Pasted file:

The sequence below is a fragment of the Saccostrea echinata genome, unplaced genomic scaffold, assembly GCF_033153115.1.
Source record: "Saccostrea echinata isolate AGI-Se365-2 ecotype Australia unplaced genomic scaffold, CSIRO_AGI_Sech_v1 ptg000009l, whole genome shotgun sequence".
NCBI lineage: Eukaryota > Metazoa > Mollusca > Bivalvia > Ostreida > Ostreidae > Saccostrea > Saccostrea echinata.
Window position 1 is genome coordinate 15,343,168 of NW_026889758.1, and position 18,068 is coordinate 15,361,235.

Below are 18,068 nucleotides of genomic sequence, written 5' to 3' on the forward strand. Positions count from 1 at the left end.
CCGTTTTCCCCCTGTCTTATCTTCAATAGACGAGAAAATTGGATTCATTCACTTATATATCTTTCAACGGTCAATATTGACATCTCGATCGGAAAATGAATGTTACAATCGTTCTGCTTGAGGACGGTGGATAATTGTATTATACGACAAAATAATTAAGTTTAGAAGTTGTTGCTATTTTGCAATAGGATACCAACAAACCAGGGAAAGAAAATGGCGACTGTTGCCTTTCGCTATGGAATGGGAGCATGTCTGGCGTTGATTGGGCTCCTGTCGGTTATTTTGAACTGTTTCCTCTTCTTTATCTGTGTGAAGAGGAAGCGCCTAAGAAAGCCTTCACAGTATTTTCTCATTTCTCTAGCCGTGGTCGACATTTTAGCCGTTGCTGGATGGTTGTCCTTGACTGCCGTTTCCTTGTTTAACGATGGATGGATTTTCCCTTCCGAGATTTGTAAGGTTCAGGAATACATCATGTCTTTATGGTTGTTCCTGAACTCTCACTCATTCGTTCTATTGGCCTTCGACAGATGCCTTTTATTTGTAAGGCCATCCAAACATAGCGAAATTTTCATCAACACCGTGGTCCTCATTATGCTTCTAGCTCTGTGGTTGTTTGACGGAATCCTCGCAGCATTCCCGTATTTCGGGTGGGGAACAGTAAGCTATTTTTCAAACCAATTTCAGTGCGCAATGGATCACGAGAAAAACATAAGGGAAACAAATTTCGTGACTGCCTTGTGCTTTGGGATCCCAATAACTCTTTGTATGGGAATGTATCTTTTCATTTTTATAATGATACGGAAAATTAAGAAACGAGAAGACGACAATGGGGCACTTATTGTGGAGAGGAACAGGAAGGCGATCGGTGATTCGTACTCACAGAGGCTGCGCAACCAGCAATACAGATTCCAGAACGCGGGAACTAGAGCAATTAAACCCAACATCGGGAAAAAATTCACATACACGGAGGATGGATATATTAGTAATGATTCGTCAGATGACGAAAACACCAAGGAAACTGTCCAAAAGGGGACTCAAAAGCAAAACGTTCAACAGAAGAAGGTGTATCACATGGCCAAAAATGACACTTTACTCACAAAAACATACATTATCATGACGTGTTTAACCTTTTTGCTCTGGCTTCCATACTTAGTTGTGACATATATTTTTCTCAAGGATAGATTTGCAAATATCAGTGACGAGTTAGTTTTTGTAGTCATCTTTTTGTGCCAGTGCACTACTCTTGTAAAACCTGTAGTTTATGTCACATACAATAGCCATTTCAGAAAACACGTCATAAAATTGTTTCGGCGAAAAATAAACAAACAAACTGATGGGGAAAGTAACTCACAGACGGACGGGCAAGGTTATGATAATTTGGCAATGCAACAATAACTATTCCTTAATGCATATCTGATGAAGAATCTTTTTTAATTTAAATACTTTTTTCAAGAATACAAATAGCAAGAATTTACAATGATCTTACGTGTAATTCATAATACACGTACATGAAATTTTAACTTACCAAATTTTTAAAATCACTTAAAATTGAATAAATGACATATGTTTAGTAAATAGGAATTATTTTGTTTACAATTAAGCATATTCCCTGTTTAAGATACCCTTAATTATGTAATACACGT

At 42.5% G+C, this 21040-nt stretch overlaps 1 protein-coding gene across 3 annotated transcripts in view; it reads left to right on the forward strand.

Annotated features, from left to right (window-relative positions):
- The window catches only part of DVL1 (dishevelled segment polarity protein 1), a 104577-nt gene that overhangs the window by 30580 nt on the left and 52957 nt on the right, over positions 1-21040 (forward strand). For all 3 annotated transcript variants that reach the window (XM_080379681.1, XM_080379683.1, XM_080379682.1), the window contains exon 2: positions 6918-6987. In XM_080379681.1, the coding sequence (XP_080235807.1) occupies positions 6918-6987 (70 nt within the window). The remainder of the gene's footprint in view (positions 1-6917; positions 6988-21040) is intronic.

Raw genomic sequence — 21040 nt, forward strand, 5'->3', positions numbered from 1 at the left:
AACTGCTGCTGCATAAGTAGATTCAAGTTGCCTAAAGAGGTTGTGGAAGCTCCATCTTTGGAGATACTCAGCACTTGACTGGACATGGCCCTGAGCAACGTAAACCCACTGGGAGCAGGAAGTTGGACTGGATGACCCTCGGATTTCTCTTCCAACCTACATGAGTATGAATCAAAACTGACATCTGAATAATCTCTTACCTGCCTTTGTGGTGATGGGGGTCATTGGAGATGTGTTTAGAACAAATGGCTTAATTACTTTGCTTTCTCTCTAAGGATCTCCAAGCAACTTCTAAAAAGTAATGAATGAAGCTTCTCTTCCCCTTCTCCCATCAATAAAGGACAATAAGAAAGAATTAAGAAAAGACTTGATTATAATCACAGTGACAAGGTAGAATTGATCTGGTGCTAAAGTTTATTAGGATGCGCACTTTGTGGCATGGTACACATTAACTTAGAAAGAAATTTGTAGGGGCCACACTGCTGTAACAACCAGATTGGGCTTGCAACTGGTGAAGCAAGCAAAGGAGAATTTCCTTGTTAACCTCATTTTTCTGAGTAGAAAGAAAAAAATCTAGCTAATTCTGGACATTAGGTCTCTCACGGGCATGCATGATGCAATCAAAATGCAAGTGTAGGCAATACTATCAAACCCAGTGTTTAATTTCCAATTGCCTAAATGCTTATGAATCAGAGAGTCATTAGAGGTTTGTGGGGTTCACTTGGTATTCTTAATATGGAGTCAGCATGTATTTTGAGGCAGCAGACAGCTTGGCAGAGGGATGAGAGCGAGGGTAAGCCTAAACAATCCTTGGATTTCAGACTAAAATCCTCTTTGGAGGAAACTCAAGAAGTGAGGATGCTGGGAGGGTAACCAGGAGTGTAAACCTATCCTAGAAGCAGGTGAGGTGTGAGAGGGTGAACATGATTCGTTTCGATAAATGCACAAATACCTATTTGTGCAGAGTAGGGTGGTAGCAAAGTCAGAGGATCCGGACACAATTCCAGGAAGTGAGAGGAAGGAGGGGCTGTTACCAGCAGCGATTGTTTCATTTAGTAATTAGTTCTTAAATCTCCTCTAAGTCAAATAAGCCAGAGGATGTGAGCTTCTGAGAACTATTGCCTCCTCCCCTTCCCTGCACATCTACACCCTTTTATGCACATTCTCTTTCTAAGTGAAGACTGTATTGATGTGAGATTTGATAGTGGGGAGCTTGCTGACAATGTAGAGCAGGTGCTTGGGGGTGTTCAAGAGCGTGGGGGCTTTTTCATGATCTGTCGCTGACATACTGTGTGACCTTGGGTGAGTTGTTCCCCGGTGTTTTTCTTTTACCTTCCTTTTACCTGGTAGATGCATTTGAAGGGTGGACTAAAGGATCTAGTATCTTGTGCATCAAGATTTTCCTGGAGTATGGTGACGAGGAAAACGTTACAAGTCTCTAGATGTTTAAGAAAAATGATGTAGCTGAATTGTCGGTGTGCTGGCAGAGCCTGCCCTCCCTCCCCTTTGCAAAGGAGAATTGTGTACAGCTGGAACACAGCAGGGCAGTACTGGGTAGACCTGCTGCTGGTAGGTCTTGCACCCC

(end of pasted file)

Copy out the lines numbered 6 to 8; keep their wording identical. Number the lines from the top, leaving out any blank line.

CCGTTTTCCCCCTGTCTTATCTTCAATAGACGAGAAAATTGGATTCATTCACTTATATATCTTTCAACGGTCAATATTGACATCTCGATCGGAAAATGAATGTTACAATCGTTCTGCTTGAGGACGGTGGATAATTGTATTATACGACAAAATAATTAAGTTTAGAAGTTGTTGCTATTTTGCAATAGGATACCAACAAACCAGGGAAAGAAAATGGCGACTGTTGCCTTTCGCTATGGAATGGGAGCATGTCTGGCGTTGATTGGGCTCCTGTCGGTTATTTTGAACTGTTTCCTCTTCTTTATCTGTGTGAAGAGGAAGCGCCTAAGAAAGCCTTCACAGTATTTTCTCATTTCTCTAGCCGTGGTCGACATTTTAGCCGTTGCTGGATGGTTGTCCTTGACTGCCGTTTCCTTGTTTAACGATGGATGGATTTTCCCTTCCGAGATTTGTAAGGTTCAGGAATACATCATGTCTTTATGGTTGTTCCTGAACTCTCACTCATTCGTTCTATTGGCCTTCGACAGATGCCTTTTATTTGTAAGGCCATCCAAACATAGCGAAATTTTCATCAACACCGTGGTCCTCATTATGCTTCTAGCTCTGTGGTTGTTTGACGGAATCCTCGCAGCATTCCCGTATTTCGGGTGGGGAACAGTAAGCTATTTTTCAAACCAATTTCAGTGCGCAATGGATCACGAGAAAAACATAAGGGAAACAAATTTCGTGACTGCCTTGTGCTTTGGGATCCCAATAACTCTTTGTATGGGAATGTATCTTTTCATTTTTATAATGATACGGAAAATTAAGAAACGAGAAGACGACAATGGGGCACTTATTGTGGAGAGGAACAGGAAGGCGATCGGTGATTCGTACTCACAGAGGCTGCGCAACCAGCAATACAGATTCCAGAACGCGGGAACTAGAGCAATTAAACCCAACATCGGGAAAAAATTCACATACACGGAGGATGGATATATTAGTAATGATTCGTCAGATGACGAAAACACCAAGGAAACTGTCCAAAAGGGGACTCAAAAGCAAAACGTTCAACAGAAGAAGGTGTATCACATGGCCAAAAATGACACTTTACTCACAAAAACATACATTATCATGACGTGTTTAACCTTTTTGCTCTGGCTTCCATACTTAGTTGTGACATATATTTTTCTCAAGGATAGATTTGCAAATATCAGTGACGAGTTAGTTTTTGTAGTCATCTTTTTGTGCCAGTGCACTACTCTTGTAAAACCTGTAGTTTATGTCACATACAATAGCCATTTCAGAAAACACGTCATAAAATTGTTTCGGCGAAAAATAAACAAACAAACTGATGGGGAAAGTAACTCACAGACGGACGGGCAAGGTTATGATAATTTGGCAATGCAACAATAACTATTCCTTAATGCATATCTGATGAAGAATCTTTTTTAATTTAAATACTTTTTTCAAGAATACAAATAGCAAGAATTTACAATGATCTTACGTGTAATTCATAATACACGTACATGAAATTTTAACTTACCAAATTTTTAAAATCACTTAAAATTGAATAAATGACATATGTTTAGTAAATAGGAATTATTTTGTTTACAATTAAGCATATTCCCTGTTTAAGATACCCTTAATTATGTAATACACGT

At 42.5% G+C, this 21040-nt stretch overlaps 1 protein-coding gene across 3 annotated transcripts in view; it reads left to right on the forward strand.

Annotated features, from left to right (window-relative positions):